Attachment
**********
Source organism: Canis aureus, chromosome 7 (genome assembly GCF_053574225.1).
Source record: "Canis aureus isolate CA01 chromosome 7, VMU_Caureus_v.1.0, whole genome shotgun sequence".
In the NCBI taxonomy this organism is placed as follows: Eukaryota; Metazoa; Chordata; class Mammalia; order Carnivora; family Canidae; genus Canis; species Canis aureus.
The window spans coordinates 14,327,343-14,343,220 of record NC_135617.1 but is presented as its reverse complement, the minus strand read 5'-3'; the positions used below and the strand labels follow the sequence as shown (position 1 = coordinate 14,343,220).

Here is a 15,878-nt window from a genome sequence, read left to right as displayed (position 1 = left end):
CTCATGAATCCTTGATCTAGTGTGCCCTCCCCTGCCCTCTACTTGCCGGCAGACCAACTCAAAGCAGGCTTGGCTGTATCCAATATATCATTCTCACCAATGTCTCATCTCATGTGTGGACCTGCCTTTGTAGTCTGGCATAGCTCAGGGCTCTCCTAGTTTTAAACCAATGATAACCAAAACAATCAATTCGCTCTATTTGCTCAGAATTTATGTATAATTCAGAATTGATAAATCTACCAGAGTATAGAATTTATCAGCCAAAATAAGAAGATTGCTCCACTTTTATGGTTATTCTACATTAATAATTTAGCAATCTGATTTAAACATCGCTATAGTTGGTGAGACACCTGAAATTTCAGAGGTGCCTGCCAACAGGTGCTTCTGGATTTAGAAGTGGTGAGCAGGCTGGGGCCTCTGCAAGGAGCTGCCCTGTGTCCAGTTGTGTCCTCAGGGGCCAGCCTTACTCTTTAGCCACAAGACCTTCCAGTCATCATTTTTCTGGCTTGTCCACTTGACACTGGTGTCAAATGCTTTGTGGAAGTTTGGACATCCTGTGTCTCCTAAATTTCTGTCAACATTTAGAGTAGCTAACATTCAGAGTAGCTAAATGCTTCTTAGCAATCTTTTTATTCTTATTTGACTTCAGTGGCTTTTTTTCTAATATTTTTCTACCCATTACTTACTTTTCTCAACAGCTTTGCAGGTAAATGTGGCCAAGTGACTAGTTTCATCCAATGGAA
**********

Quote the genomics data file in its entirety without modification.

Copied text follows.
Source organism: Canis aureus, chromosome 7 (genome assembly GCF_053574225.1).
Source record: "Canis aureus isolate CA01 chromosome 7, VMU_Caureus_v.1.0, whole genome shotgun sequence".
In the NCBI taxonomy this organism is placed as follows: Eukaryota; Metazoa; Chordata; class Mammalia; order Carnivora; family Canidae; genus Canis; species Canis aureus.
The window spans coordinates 14,327,343-14,343,220 of record NC_135617.1 but is presented as its reverse complement, the minus strand read 5'-3'; the positions used below and the strand labels follow the sequence as shown (position 1 = coordinate 14,343,220).

Here is a 15,878-nt window from a genome sequence, read left to right as displayed (position 1 = left end):
CTCATGAATCCTTGATCTAGTGTGCCCTCCCCTGCCCTCTACTTGCCGGCAGACCAACTCAAAGCAGGCTTGGCTGTATCCAATATATCATTCTCACCAATGTCTCATCTCATGTGTGGACCTGCCTTTGTAGTCTGGCATAGCTCAGGGCTCTCCTAGTTTTAAACCAATGATAACCAAAACAATCAATTCGCTCTATTTGCTCAGAATTTATGTATAATTCAGAATTGATAAATCTACCAGAGTATAGAATTTATCAGCCAAAATAAGAAGATTGCTCCACTTTTATGGTTATTCTACATTAATAATTTAGCAATCTGATTTAAACATCGCTATAGTTGGTGAGACACCTGAAATTTCAGAGGTGCCTGCCAACAGGTGCTTCTGGATTTAGAAGTGGTGAGCAGGCTGGGGCCTCTGCAAGGAGCTGCCCTGTGTCCAGTTGTGTCCTCAGGGGCCAGCCTTACTCTTTAGCCACAAGACCTTCCAGTCATCATTTTTCTGGCTTGTCCACTTGACACTGGTGTCAAATGCTTTGTGGAAGTTTGGACATCCTGTGTCTCCTAAATTTCTGTCAACATTTAGAGTAGCTAACATTCAGAGTAGCTAAATGCTTCTTAGCAATCTTTTTATTCTTATTTGACTTCAGTGGCTTTTTTTCTAATATTTTTCTACCCATTACTTACTTTTCTCAACAGCTTTGCAGGTAAATGTGGCCAAGTGACTAGTTTCATCCAATGGAA